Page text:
We are continuing our celebration of Asian Pacific American Heritage Month (APAHM) in May, when we celebrate the generations of Asian and Pacific Islanders who have enriched our history and are instrumental to our future success.
At Quantcast, we’re taking the time to shine the spotlight on our team members with Asian and Pacific Islander heritage. This week, I spoke with Christine King, Chief of Staff and Sales Operations, to discuss her role at Quantcast, who inspires her, and her advice for others in tech.
1. First, tell the world about your role at Quantcast.
I’m the Chief of Staff to the CEO at Quantcast. I work with our CEO Konrad and the rest of the executive leadership team to drive operating mechanisms, strategic initiatives, institutional planning, and issue resolution within the organization. I also lead our global Sales Operations team, which supports our global commercial colleagues.
2. As we celebrate APAHM, can you tell us why it’s important to you?
As an immigrant to the United States from Taiwan, my upbringing is firmly rooted across both Western and Eastern cultures. I’m proud of being an American, but my Taiwanese background makes me who I am. This month gives me the opportunity and space to remember my heritage and share it with my non-Asian family members, friends, and colleagues.
To commemorate the month at Quantcast, I love how we’ve celebrated not only the East Asian heritages that are more populous in the U.S., but also the full Asian diaspora. It has been an amazing learning experience for me and has given me the opportunity to learn about more of my colleagues’ backgrounds.
3. What leaders in history have inspired you?
It is actually a more recent historical event that left me inspired. Kamala Harris’ groundbreaking and glass-ceiling-shattering election to Vice President of the United States of America has been one of the most inspiring and consequential events in my lifetime thus far. We still have a lot of work to do as a nation, but her win gives me hope that we are moving, albeit slowly, towards a world of broader acceptance and equality for minorities and women.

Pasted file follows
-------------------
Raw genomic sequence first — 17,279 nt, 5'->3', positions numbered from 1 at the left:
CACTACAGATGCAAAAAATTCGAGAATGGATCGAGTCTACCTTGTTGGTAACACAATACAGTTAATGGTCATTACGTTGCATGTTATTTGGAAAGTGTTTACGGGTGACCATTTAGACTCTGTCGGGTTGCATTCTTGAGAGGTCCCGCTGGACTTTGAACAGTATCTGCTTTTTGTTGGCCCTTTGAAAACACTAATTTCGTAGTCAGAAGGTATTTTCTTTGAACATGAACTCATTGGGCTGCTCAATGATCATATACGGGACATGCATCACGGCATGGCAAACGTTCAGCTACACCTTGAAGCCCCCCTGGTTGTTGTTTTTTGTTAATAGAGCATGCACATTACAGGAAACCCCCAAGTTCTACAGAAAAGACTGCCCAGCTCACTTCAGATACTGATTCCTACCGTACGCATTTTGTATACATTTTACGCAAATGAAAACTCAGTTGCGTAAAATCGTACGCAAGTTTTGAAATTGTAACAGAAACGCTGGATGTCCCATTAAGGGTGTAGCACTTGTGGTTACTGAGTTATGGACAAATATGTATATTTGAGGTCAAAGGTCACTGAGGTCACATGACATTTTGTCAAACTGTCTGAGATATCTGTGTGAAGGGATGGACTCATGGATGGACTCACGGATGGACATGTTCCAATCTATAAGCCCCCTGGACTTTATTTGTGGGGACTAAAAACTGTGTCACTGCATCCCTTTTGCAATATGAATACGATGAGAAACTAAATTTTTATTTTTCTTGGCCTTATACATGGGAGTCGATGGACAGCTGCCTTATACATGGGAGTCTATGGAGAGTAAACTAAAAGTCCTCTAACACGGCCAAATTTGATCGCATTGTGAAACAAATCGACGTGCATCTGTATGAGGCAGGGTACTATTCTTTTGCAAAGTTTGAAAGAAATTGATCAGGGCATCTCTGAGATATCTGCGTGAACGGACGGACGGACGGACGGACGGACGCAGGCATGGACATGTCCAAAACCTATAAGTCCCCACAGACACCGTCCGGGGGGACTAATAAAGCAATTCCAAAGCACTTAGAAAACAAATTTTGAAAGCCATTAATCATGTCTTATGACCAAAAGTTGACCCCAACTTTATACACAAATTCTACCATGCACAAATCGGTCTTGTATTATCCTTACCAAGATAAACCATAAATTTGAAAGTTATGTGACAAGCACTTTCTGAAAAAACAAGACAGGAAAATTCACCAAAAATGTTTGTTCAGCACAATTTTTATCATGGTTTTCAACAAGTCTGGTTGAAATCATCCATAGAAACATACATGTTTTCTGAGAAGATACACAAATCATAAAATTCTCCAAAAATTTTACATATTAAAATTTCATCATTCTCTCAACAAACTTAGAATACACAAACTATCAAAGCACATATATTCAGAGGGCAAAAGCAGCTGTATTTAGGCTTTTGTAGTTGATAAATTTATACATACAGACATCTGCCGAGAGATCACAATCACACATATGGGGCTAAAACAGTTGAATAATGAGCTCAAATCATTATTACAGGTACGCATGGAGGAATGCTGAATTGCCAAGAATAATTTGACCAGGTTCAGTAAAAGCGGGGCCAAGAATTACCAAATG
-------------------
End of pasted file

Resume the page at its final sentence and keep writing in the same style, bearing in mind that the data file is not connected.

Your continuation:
4. What advice would you give to other Asian American and Pacific Islanders in tech?
Be yourself! I’m a firm believer that to relate to and influence others, you must be true to yourself and your beliefs. If you act with integrity, you will win the trust of others, and more importantly, not let yourself down. Another principle I subscribe to is to live without fear–take on new responsibilities; speak up; do bigger and scarier things. It’s not always easy to do, but you don’t want to miss out on opportunities and experiences.
5. And lastly, as we’ve all had the shared experience of dealing with the coronavirus pandemic, can you share with us one of your bright spots over the past year?
I’m lucky to have two bright spots. Over the last year, I finally had the time to plant a vegetable garden, which I’ve always wanted to do. My husband and I harvested zucchinis, cucumbers, tomatoes, and more last summer. We are eating fresh and very local!
The pandemic has also forced us to be creative with our activities. We began doing urban “hikes” around the East Bay area of San Francisco every weekend. We explore public stairs, back alleys, and really cool neighborhoods. I love seeing all the local architecture, and it gives us a great excuse to be active with our pup.
We’ve loved sharing some of our inspiring team members with you during Asian Pacific American Heritage Month in May. If you missed them, be sure to read about Diana Sull, Lead Product Marketing Manager and Rodney Champaco, Senior Manager, Technical Client Services.
Finally, we’re hiring!